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The Bell Jar by Sylvia Plath

The Bell Jar (1963)

by Sylvia Plath

Other authors: See the other authors section.

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21,696385100 (3.97)510
1960s (29)
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Showing 1-5 of 369 (next | show all)
"It was a queer, sultry summer, the summer they electrocuted the Rosenbergs, and I didn't know what I was doing in New York."

I enjoy this book immensely. So much so I gave it as a graduation present to a friend of mine, because, despite the shadow of its author's life, this is an inspirational book.

Esther slips into the dense, muggy atmosphere of her worst mind and barely emerges, but emerge she does. Depression on any scale is a struggle, the worst of it in my experience was the persistant feelings of isolation. This novel, and, in a quieter way, [book:Villette], were what cut through walls I had begun to take for granted. The Bell Jar shook me out of my brooding state and realize I wasn't alone or solitarily plagued in a way no concerned frown or prying question could.

Call it schadenfreude, but this is a happy book. ( )
1 vote ManWithAnAgenda | Feb 18, 2019 |
When I say I really liked this book, it was not because of the topic or even the ending. It was a well written book about a topic that needs to be talked about a lot more. This is an autobiographical novel by Sylvia Plath. Her voice is alive in this novel with some humour and depth. It is a sad book about a difficult topic. Unfortunately, her life did not have a happy ending and neither does this book.

The book begins on an upbeat note with Esther in New York as a guest of a fashion magazine, working as a sort of intern. The group of young women (12 in all) are living at a hotel for women and being feted with endless rounds of shopping and parties in exchange for writing and editing articles for the magazine, with the prospect of being snatched up by a big publishing house at the end of the rainbow. As her time in New York comes to an end, you can see her problems starting. She begins to rebel and chooses not attend some of the functions. She stops going to the magazine until she is summoned by her "boss" and actually throws all her clothes off the top of the building. Once she returns home, her troubles escalate and she quickly spirals into depression. When the depression and suicidal tendencies start, they come on suddenly, but we never why. She attempts several times and ways to commit suicide but is not successful. She becomes a resident in a series of "asylums", with different treatments and different doctors. The book ends with no answer or resolution to Esther's mental condition. She is back at school and ready to move forward with her life, but still has mental health issues. Unfortunately, Syliva Plath took her own life at the young age of 30. ( )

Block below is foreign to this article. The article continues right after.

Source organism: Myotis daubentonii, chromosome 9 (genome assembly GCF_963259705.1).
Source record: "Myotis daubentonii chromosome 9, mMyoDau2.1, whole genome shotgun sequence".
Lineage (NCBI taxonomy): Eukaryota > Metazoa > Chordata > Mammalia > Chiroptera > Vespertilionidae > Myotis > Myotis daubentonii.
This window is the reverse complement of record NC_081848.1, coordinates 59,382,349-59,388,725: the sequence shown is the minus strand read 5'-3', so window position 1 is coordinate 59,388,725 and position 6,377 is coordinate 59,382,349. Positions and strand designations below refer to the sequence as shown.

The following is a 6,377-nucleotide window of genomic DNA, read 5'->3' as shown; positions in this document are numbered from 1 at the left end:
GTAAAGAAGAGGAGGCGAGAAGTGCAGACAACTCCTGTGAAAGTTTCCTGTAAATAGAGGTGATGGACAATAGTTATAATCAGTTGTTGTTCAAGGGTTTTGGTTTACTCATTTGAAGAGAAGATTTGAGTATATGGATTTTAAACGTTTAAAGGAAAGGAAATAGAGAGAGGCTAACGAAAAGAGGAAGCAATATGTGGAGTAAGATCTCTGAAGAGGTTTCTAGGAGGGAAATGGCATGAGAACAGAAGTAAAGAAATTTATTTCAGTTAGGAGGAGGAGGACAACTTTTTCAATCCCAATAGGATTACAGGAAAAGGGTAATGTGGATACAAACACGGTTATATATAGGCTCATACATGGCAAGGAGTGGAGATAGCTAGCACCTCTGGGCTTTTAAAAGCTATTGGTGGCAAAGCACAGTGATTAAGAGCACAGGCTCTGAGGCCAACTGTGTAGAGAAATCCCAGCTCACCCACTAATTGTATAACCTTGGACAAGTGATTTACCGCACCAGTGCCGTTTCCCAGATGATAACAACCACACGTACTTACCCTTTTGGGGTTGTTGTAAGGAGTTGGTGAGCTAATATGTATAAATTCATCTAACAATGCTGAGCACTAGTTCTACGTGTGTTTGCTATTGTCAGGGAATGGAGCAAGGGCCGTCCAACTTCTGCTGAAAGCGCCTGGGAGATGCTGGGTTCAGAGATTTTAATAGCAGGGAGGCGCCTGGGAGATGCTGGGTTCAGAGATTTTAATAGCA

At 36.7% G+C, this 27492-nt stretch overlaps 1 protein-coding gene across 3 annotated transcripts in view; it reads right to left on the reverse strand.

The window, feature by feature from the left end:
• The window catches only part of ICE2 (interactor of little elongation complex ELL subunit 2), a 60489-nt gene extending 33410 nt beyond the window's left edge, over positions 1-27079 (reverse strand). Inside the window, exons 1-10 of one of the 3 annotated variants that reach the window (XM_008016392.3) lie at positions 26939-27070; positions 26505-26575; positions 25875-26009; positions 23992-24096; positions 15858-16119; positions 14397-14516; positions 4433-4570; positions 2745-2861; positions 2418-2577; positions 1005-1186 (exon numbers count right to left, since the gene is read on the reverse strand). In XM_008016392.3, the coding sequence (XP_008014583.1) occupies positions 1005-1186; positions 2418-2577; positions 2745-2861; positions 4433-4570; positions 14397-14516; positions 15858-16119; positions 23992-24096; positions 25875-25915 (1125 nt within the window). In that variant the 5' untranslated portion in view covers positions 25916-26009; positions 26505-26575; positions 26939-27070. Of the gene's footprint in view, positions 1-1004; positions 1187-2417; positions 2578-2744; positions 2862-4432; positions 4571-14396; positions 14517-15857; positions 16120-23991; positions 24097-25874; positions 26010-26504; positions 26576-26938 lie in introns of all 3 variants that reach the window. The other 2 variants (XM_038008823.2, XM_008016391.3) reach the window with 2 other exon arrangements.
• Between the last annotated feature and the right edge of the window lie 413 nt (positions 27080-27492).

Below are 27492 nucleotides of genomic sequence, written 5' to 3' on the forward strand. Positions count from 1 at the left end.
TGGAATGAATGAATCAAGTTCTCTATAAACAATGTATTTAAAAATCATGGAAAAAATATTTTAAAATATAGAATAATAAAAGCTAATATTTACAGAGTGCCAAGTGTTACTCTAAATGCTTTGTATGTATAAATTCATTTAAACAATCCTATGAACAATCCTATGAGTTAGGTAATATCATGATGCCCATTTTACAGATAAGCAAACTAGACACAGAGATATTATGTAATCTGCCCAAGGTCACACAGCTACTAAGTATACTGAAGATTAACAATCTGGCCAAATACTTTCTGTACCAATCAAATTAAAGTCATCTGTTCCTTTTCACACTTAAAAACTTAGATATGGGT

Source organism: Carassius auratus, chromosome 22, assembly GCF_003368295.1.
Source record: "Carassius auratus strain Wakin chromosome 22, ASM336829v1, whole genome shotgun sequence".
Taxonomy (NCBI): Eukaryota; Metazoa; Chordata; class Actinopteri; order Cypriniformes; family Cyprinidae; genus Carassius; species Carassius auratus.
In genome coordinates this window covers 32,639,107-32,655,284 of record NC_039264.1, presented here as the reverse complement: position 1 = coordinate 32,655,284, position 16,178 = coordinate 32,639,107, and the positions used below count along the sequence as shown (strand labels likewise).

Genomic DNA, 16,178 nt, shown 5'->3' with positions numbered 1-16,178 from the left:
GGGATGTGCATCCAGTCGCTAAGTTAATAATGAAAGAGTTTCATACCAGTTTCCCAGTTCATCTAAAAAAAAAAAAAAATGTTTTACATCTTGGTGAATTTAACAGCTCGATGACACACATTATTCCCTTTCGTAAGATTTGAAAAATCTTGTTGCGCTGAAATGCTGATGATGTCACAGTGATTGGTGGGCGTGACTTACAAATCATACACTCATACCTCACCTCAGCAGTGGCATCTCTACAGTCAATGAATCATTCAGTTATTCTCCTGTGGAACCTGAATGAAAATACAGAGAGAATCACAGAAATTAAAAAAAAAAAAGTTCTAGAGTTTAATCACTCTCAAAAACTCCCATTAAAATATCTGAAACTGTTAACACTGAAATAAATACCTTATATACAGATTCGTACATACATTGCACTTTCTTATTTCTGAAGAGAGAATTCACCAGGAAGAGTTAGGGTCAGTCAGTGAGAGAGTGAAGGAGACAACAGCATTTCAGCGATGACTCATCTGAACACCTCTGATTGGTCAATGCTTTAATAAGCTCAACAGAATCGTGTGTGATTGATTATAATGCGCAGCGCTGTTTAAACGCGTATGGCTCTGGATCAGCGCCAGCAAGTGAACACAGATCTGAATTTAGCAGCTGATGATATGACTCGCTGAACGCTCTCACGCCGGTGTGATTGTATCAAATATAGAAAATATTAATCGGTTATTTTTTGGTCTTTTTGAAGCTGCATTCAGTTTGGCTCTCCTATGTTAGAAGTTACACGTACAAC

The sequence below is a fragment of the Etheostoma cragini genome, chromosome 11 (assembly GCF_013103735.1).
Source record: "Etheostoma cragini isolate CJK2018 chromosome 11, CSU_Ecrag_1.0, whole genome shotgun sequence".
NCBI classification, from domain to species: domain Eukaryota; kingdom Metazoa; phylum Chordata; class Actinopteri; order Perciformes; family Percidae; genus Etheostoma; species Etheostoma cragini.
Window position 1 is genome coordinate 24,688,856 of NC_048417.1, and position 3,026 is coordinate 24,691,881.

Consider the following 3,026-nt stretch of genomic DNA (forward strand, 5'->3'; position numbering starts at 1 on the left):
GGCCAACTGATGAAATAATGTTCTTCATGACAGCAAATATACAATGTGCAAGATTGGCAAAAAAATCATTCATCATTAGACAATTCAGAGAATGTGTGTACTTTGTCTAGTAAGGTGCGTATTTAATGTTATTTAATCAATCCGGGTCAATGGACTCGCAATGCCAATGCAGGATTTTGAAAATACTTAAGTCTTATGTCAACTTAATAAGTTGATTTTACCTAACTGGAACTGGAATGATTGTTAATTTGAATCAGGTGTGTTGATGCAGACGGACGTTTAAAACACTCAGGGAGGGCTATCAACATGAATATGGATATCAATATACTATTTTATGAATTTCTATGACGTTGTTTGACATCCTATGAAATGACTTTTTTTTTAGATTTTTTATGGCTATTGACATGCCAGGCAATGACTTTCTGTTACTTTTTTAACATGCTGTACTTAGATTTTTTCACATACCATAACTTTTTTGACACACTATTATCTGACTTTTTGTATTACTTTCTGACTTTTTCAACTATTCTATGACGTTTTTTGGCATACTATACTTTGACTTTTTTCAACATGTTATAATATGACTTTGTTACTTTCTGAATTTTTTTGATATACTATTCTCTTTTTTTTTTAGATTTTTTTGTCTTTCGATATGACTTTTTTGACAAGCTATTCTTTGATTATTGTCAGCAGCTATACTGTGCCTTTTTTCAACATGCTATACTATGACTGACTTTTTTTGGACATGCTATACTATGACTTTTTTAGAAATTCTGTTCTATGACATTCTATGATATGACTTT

Carlathelibrarian | Feb 5, 2019 |
Sylvia Plath's story of Esther Greenwood's descent into madness is both enjoyable and terrifying at the same time. This is a true classic of teen angst in 1950s America, with particular attention paid to the difficulties that women faced during that time (and still do to this day). A classic that exposes the challenges of mental health and the monstrous "treatments" that were used to help cure people that suffer from this disease. ( )
  rsplenda477 | Jan 18, 2019 |
This was a story of a young girl, Esther, in the 1950s who was interning at a junior editor for a NYC magazine. She does the internship, and then finds out that a story she submitted to get into a special writing class has been rejected and that seems to be the beginning of her downfall. She slowly has a mental breakdown and has to return to living with her mother after the internship instead of returning to school. She attempts suicide and lands herself in a mental institution. She has electroshock therapy while she is there and a friend of hers is also admitted. Her friend ends up killing herself and this seems to turn something in Esther and help lead her to recovery.